#MeToo is supposed to be about listening to the silence breakers, exposing those who have sexually abused or assaulted women. This does not feel like that
honeypot or hon·ey pot noun
- a pot, as of glass or silver, for storing and serving honey.
- a person or thing that acts as a lure or decoy in a trap, scam, or scheme: The senator engaged in an extramarital relationship with a honeypot set up by his political rivals. - Google Dictionary
Let’s face it. If there’s anybody in Hollywood people can agree on, it’s Ron Meyer.
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Meyer has been one of the longest-reigning senior executives in the industry, and is probably the best-liked except for those people who are jealous of how well-liked he is.
So it is more than unfortunate that his exit from NBCUniversal Tuesday after 25 years smacks more of a honeypot scenario than a #MeToo comeuppance. The media company cut ties with Meyer when he confessed to his new boss, CEO Jeff Shell, that he had paid off a woman several years ago to maintain her silence about an entirely “consensual” extramarital affair and that he was being extorted about that previously hush-hush settlement.
True? False? Really hard to say, since the actress publicly implicated in all this, Charlotte Kirk, has chosen not to tell her story — and appears not to be involved in the alleged extortion attempt. A third party, who according to my sources is a former boyfriend, is behind the extortion of Meyer and, by extension, of NBCUniversal. Shell showed Meyer the door, although he at least gave him the dignity of a joint public statement.
#MeToo is supposed to be about listening to the silence breakers, exposing men who have sexually abused or assaulted women and ushering in a new era of transparency and respect. This does not feel like that. In fact, there is no accusation of sexual coercion or harassment here, and Meyer is known for supporting the careers of women — including Universal Pictures chief Donna Langley.
People close to Meyer — and there are many in this town — are shocked. Upset. And confused. The ground rules now seem unclear.
Meyer was told he was being let go, I am told by two individuals, because he failed to disclose the past payoff and new extortion attempt. Not because he had the affair. Meyer said as much in his statement: “After I disclosed this matter to the company, we mutually decided that I should step down from my role as Vice Chairman of NBCUniversal.” Shell’s statement makes noises about him having “acted in a manner which we believe is not consistent with our company policies or values.”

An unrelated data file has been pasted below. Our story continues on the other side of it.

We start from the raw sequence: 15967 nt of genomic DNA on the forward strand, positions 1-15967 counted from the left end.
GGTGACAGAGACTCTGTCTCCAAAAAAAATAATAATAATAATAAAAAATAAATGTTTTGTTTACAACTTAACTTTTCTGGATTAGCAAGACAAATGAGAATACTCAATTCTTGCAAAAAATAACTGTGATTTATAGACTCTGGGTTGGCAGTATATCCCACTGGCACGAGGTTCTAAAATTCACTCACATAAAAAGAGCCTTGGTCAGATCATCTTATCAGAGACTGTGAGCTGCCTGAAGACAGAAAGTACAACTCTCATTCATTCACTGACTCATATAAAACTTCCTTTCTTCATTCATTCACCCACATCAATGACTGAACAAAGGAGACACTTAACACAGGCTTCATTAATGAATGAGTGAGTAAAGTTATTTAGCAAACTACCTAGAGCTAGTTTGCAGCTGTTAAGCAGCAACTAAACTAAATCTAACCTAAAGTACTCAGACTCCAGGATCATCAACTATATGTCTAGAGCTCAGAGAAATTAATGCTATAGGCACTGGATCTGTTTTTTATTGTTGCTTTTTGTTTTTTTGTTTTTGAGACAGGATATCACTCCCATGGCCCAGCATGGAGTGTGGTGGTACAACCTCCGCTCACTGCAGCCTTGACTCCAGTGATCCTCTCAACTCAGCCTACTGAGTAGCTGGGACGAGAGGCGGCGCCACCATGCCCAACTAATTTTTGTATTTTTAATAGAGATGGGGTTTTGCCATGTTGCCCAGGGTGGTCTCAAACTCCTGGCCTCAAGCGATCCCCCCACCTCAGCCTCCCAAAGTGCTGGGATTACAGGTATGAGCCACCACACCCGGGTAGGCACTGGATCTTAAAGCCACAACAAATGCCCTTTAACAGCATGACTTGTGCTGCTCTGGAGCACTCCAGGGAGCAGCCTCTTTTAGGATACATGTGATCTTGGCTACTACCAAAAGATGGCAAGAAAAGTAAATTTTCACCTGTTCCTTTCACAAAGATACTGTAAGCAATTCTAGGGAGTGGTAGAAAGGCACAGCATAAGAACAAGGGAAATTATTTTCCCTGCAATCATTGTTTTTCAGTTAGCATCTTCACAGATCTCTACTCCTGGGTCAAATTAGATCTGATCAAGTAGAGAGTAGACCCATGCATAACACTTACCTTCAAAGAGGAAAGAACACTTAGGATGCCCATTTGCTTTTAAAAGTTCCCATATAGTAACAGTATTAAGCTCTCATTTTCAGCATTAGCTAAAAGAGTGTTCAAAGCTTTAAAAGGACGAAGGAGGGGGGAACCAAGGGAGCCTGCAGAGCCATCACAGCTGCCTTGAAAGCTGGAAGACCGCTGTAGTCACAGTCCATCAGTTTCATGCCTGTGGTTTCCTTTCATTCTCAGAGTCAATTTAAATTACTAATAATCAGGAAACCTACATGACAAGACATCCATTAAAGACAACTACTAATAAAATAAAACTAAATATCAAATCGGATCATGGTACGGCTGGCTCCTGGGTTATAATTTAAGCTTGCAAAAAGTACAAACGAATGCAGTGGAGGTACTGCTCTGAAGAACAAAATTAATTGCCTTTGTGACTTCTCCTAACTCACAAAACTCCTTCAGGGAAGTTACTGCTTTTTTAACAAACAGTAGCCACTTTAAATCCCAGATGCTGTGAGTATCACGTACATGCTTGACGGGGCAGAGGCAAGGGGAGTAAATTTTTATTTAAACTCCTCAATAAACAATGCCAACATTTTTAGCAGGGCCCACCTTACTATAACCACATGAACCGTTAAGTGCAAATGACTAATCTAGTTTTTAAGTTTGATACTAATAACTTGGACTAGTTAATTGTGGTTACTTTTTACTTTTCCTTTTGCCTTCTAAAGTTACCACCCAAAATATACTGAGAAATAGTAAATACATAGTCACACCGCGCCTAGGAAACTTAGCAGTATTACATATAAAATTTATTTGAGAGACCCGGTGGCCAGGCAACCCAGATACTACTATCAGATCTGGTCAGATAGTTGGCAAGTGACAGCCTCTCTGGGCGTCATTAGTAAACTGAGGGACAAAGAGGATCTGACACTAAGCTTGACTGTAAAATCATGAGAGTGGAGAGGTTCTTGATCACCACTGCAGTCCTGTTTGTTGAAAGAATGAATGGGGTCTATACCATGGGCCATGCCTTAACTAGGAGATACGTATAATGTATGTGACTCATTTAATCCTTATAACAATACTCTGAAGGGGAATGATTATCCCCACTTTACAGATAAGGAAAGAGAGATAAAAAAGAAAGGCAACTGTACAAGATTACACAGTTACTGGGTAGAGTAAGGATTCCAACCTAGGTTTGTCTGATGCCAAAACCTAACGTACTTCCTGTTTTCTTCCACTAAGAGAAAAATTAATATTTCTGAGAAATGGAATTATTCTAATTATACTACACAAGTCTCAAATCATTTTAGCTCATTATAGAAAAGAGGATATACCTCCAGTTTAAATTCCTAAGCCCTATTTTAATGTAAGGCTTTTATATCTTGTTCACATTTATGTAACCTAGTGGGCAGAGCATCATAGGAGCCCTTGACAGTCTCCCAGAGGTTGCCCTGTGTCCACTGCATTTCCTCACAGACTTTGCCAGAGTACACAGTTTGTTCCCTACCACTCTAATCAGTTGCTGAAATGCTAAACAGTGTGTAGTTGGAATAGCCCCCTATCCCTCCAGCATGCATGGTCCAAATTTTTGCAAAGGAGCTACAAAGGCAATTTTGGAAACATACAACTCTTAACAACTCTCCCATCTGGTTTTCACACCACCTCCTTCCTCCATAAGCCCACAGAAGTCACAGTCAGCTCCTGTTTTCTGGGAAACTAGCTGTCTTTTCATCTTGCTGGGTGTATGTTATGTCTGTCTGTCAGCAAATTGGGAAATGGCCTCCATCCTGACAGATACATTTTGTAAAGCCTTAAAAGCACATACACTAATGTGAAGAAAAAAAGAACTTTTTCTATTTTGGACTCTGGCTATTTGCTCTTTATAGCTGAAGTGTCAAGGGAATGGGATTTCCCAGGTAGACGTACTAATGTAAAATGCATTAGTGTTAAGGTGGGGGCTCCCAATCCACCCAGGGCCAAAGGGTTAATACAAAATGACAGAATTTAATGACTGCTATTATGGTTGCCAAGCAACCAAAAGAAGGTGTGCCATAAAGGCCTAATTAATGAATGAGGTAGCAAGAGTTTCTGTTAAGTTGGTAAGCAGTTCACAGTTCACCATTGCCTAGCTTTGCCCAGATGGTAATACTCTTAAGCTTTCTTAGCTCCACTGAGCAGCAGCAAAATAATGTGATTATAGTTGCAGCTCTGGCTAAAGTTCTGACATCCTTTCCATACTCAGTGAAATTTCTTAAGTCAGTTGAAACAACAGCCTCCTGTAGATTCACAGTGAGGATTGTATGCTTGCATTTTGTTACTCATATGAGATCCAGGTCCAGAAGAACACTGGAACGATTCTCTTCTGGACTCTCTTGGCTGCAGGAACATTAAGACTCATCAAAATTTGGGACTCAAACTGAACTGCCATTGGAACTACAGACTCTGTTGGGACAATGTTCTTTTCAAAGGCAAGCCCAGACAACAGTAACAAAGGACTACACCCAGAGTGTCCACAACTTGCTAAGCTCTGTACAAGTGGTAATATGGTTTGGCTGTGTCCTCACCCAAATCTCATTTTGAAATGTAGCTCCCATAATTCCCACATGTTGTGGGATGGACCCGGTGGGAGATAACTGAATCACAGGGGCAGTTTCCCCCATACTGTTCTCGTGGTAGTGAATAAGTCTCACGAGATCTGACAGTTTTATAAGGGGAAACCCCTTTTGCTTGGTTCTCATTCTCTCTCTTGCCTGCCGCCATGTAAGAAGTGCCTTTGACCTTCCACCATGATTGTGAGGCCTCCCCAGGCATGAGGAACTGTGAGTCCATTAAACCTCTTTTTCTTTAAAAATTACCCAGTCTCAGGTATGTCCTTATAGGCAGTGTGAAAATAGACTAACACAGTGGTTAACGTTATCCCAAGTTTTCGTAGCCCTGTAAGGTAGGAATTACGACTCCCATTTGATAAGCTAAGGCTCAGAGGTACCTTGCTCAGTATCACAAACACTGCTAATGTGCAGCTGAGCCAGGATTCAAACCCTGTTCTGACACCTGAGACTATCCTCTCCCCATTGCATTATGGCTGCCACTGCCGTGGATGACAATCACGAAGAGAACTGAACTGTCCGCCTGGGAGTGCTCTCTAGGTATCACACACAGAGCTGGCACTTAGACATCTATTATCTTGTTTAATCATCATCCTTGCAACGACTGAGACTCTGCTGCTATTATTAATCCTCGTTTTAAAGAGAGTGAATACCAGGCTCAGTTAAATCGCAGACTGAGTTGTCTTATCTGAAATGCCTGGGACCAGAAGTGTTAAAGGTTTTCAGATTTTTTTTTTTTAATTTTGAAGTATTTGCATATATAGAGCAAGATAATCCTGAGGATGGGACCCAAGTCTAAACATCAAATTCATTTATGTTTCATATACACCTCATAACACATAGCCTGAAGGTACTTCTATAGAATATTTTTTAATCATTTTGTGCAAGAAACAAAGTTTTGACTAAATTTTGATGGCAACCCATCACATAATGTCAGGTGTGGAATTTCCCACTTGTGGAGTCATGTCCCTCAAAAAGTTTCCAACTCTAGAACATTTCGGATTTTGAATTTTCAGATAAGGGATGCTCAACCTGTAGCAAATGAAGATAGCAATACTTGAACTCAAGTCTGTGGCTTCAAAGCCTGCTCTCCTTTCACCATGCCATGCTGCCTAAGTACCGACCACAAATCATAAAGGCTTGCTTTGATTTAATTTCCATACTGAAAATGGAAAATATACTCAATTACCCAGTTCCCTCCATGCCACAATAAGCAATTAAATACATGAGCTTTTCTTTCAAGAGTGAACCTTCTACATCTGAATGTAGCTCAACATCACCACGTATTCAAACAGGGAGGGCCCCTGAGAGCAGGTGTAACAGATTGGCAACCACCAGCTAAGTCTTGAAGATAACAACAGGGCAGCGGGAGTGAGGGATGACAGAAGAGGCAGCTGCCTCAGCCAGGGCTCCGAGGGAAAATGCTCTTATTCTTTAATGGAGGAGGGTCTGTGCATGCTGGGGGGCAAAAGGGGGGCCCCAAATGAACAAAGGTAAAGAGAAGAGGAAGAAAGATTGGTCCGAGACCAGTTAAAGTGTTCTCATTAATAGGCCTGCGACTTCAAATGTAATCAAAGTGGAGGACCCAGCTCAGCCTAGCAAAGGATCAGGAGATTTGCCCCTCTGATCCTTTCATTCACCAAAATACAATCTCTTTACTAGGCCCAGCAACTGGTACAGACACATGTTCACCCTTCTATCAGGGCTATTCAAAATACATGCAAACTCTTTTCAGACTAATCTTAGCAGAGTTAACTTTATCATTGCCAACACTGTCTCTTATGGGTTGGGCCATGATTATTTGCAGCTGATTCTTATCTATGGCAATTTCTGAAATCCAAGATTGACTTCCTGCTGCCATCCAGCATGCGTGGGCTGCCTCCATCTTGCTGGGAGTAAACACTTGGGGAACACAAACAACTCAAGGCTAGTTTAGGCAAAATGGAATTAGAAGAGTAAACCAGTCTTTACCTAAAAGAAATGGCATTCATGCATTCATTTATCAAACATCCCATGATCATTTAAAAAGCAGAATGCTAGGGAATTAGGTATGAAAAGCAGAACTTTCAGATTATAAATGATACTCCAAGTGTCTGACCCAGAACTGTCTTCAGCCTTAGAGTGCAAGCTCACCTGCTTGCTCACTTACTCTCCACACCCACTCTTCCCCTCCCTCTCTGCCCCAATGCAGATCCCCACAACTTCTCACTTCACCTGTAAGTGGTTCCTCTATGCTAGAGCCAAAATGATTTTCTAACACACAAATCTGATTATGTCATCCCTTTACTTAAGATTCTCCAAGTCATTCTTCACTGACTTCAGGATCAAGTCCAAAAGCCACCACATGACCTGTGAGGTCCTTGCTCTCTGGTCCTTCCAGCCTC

What’s interesting here is that this affair happened in 2012, and the very next year Kirk found herself in another extramarital affair with another movie mogul, Kevin Tsujihara, who at the time was the CEO of Warner Bros. Tsujihara was investigated internally for this matter and cleared, and then summarily fired in 2018 after texts between himself and Kirk were published by The Hollywood Reporter.
As the texts showed, Tsujihara asked that Kirk be given an audition for a Warner project, an intervention that sealed his fate.
In one of the texts, Kirk wrote: ‘You’re very busy I know but when we were in that motel having sex u said u would help me and when u just ignore me like you’re doing now it makes me feel used. Are u going to help me like u said u would?’
That text does not read like any kind of set-up at all.
Thus far it is unclear if Meyer made any similar overtures to advance Kirk’s career — one of many dangling questions. Meyer famously does not use email or a smartphone, still carrying around one of those Razr flip-phones years after they fell out of use. Texts may not exist — he’s an old-fashioned guy.
And Kirk? THR reported that at age 20 she had a relationship with James Packer, the Australian billionaire and movie financier, Brett Ratner’s business partner in RatPac-Dune Entertainment.
She’s recently been collaborating with “Hellboy” director Neil Marshall, and they are prominently placed on each other’s Instagram feeds:
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Kirk’s representatives declined comment to TheWrap on Tuesday. Meyer also declined to comment. Embarrassment all around.
Two years ago, Kirk’s mother defended her to the Daily Mail, saying that people were jumping to “horrible conclusions” about her daughter, who she said dealt with Asperger’s Syndrome as a child and moved to Hollywood at age 19, not far off the time she met the now-75-year-old Meyer. “She’s tough, she’s a fighter, she always has been,” Angie Kirk told the Daily Mail. “I have nothing but admiration for her determination and courage.”
Within Hollywood, many quietly questioned two years ago whether Tsujihara’s firing was necessary. The CEO was extremely well-liked by his own executive team — none of the “toxic work environment” stuff you heard over ousted NBC Entertainment chief Paul Telegdy and many others who are no longer working.
You will certainly hear more of this when it comes to Ron Meyer, who started many careers and was deemed “Hollywood’s Mr. Nice Guy” in a Wall Street Journal headline a few years back. Meyer withstood the venom that his CAA cofounder Michael Ovitz spread within the industry and, hell, NBCUniversal kept him on as vice chairman long after most executives passed retirement age.
The exit of Meyer doesn’t feel like the latest triumph for the #MeToo movement. It feels like something much older, and much sadder.